Thursday, August 9, 2018
Philippians 4:8 8Finally, brothers, whatever is true, whatever is noble, whatever is right, whatever is pure, whatever is lovely, whatever is admirable—if anything is excellent or praiseworthy—think about such things.
Romans 12:2 2Do not conform any longer to the pattern of this world, but be transformed by the renewing of your mind. Then you will be able to test and approve what God’s will is—his good, pleasing and perfect will.
Of all the helpful advice I have been given over the years by my parents, my wife, and others who love me and want to help me be the best I can be, the counsel I have not yet mastered is this – You should think before you speak.
I am a man of spontaneous action. I am not defending it; in fact, most of the time it gets me in trouble. There are certain situations which call for quick responses, but in general there needs to be more thought put into responses and decisions. I’m still learning to do that. I am trying to perfect the skill of thinking through things before I act.
But thinking alone is not enough: we must think correctly. The first step in learning to think correctly is to evaluate our motives. When we need to make a decision, plan a course of action, or respond to another person’s communication with us, we usually determine in our minds what we want the outcome to be. Our minds are very powerful and work incredibly quickly, but they always work within the parameters that have been set by previous experiences and decisions. Our brains have been trained to think according to the patterns that have been established through years of practice.
When a decision needs to be made, our brains process previous experiences quickly according to what we have chosen to do in the past. We are presented with choices that fall within those historical contexts. Such decisions are usually based on emotional needs, psychological needs, or self-serving objectives, because apart from Christ that’s how the flesh responds. We are thinking, but we are not thinking correctly because we are letting the flesh and its needs dictate our goals and objectives. Unless the predetermined outcome of our thought process is to honor God, then the entire thought process only honors self.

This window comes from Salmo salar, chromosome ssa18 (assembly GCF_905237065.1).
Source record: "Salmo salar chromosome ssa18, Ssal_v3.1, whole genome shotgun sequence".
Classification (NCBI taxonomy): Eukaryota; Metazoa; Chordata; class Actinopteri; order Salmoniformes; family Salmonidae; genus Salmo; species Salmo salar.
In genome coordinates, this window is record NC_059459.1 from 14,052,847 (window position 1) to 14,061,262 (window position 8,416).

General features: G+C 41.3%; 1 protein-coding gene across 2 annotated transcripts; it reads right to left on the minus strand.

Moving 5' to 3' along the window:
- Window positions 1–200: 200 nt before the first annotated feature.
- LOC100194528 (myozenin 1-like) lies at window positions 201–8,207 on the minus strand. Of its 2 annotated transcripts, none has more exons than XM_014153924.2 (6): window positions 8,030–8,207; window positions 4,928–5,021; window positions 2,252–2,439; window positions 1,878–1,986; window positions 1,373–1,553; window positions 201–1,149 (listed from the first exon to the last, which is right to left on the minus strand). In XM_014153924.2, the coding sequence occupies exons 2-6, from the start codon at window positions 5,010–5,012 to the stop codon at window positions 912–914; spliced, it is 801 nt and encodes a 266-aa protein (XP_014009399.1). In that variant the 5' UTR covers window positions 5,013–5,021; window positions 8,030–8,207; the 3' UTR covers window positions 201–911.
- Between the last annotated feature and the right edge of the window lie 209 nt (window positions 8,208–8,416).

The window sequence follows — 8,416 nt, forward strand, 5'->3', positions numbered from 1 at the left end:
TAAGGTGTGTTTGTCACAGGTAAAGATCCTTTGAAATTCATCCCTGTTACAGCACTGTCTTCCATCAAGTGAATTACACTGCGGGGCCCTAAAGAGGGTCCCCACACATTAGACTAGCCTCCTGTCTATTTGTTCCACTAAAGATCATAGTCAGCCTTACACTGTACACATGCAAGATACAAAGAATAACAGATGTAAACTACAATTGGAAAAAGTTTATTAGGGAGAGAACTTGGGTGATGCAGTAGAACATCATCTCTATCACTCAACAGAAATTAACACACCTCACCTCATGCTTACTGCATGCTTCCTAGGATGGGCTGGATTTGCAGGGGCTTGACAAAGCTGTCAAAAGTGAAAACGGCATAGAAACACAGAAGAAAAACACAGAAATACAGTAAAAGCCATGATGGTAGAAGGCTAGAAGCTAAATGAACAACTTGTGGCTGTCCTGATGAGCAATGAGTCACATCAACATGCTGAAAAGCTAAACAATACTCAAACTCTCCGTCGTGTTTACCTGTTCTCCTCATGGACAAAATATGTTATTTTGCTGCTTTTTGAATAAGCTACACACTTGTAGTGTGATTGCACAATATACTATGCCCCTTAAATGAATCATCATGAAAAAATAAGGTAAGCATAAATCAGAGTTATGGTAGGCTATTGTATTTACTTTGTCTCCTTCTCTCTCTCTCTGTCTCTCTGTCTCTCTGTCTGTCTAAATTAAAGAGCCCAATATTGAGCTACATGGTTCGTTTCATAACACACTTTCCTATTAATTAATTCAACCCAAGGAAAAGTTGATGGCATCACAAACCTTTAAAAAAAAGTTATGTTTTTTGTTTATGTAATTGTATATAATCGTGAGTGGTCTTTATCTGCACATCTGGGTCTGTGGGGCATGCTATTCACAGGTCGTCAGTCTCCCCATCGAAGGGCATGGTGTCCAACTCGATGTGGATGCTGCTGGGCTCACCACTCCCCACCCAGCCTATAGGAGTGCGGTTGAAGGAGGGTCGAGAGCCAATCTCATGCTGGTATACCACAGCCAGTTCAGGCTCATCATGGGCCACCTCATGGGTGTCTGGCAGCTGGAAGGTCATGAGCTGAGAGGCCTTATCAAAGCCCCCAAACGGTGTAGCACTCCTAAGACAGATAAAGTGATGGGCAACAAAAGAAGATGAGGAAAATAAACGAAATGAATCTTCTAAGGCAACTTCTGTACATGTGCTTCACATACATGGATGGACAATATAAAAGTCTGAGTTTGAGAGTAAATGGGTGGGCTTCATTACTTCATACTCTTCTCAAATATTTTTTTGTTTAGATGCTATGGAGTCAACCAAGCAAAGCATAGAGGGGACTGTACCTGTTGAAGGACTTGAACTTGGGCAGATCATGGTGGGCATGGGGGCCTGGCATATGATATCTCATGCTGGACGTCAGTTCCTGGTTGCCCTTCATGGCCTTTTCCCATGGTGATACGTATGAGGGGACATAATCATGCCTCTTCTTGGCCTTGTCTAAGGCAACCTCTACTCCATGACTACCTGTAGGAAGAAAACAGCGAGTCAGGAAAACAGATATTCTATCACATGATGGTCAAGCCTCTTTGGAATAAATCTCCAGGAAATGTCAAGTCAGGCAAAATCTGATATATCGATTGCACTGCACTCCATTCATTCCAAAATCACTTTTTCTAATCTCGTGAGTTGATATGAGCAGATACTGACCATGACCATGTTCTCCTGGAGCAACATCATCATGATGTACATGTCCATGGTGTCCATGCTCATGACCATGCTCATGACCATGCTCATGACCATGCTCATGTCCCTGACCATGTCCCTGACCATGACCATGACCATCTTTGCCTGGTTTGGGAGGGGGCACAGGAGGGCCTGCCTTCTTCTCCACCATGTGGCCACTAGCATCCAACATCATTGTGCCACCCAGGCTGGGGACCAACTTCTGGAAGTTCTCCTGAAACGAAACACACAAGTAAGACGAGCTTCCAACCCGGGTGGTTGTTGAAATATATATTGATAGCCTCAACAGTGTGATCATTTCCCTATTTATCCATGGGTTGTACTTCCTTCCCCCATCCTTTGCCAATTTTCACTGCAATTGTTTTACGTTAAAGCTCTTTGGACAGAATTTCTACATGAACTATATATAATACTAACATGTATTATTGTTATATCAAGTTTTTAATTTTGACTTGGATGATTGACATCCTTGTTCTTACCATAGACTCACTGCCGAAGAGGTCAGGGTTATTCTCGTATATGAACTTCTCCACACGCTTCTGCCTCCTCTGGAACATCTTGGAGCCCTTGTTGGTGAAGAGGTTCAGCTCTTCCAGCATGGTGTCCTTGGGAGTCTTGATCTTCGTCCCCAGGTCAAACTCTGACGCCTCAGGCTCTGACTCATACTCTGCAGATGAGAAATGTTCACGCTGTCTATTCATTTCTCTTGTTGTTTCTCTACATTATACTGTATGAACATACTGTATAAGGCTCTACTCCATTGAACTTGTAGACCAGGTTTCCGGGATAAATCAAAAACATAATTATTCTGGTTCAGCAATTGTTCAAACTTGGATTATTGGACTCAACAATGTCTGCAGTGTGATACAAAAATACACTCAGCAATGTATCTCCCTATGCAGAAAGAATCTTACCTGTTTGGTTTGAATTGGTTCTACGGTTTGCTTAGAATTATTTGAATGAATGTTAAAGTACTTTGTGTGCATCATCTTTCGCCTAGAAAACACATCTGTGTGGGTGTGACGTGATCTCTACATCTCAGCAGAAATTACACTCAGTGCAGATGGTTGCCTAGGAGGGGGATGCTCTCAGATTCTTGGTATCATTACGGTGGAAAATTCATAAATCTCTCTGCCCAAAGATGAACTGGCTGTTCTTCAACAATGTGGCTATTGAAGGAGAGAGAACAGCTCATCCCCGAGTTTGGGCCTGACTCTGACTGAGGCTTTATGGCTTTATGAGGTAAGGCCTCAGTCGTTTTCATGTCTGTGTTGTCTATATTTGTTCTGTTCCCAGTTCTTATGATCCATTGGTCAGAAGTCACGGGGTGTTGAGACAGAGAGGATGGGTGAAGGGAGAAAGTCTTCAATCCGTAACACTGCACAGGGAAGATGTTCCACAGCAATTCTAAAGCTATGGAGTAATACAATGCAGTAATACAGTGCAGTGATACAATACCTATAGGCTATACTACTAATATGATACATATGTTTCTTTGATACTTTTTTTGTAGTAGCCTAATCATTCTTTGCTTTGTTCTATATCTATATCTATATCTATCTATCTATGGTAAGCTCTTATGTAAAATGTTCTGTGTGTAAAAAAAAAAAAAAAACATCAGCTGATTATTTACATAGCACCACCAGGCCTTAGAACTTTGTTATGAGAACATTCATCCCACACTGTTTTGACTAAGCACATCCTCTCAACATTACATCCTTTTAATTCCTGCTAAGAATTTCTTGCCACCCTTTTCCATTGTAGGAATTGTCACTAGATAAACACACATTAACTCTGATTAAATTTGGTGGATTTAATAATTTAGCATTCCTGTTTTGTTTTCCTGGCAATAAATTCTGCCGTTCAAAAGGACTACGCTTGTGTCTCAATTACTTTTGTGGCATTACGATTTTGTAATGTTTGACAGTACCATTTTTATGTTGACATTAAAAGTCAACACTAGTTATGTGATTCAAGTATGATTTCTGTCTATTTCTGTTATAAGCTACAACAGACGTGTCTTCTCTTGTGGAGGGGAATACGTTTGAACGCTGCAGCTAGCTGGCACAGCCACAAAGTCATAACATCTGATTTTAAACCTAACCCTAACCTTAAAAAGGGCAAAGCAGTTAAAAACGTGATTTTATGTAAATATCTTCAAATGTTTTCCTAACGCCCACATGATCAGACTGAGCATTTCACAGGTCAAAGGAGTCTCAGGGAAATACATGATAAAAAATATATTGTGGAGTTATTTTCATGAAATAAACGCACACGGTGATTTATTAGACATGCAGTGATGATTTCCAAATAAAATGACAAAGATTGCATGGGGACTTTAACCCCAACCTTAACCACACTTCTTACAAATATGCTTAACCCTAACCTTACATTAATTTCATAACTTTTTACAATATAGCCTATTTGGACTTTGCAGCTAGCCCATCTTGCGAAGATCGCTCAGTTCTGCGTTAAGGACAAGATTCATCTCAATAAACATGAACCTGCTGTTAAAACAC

Paul teaches this in today’s two Scripture passages. We need to retrain our brain so that it thinks correctly: not according to the pattern of the world, but according to the pattern of Christ. He gives us a list of virtues that are to influence our thought process. When adopted in their entirety, they assure that the outcome of any decision, response, or communication will be honoring to God.
They are not to be applied individually, as if we are picking and choosing which ones to use in any given situation. Each virtue is to be included in each and every decision or response. When God decides to act according to His good will and pleasure, He doesn’t just consider His nature of love, nor does He just consider His nature of justice. Every decision and act of His will is a compilation of all His virtues, and expresses the totality of His nature. That is how we are to learn to think.
Here are the 8 things Paul says must be included in our thought process at all times:
- Is it true?
- Is it noble – which means done with honor?
- Is it right – meaning Righteous and Just?
- Is it pure – meaning holy?
- Is it lovely – meaning serving the best interests of another?
- Is it admirable – meaning highly regarded by others?
- Is it excellent – meaning morally excellent?
- Is it praiseworthy – meaning does it bring praise and honor to God?
For the next few days we are going to look at each of these virtues and learn to apply them to our thought process. For today, review the list and begin to evaluate your own thought process in light of these 8 virtues. Let the Holy Spirit convict you of where your mind needs to be renewed, and begin the process of retraining your brain to think correctly.
We are in a war for the control of our minds. Paul says in 2 Corinthians 3 that though we live in the world, we do not wage war as the world does. The weapons we fight with are not the weapons of the world. On the contrary, they have divine power to demolish strongholds. We demolish arguments and every pretension that sets itself up against the knowledge of God, and we take captive every thought to make it obedient to Christ. Let us renew our minds and bring every thought into conformity to Christ.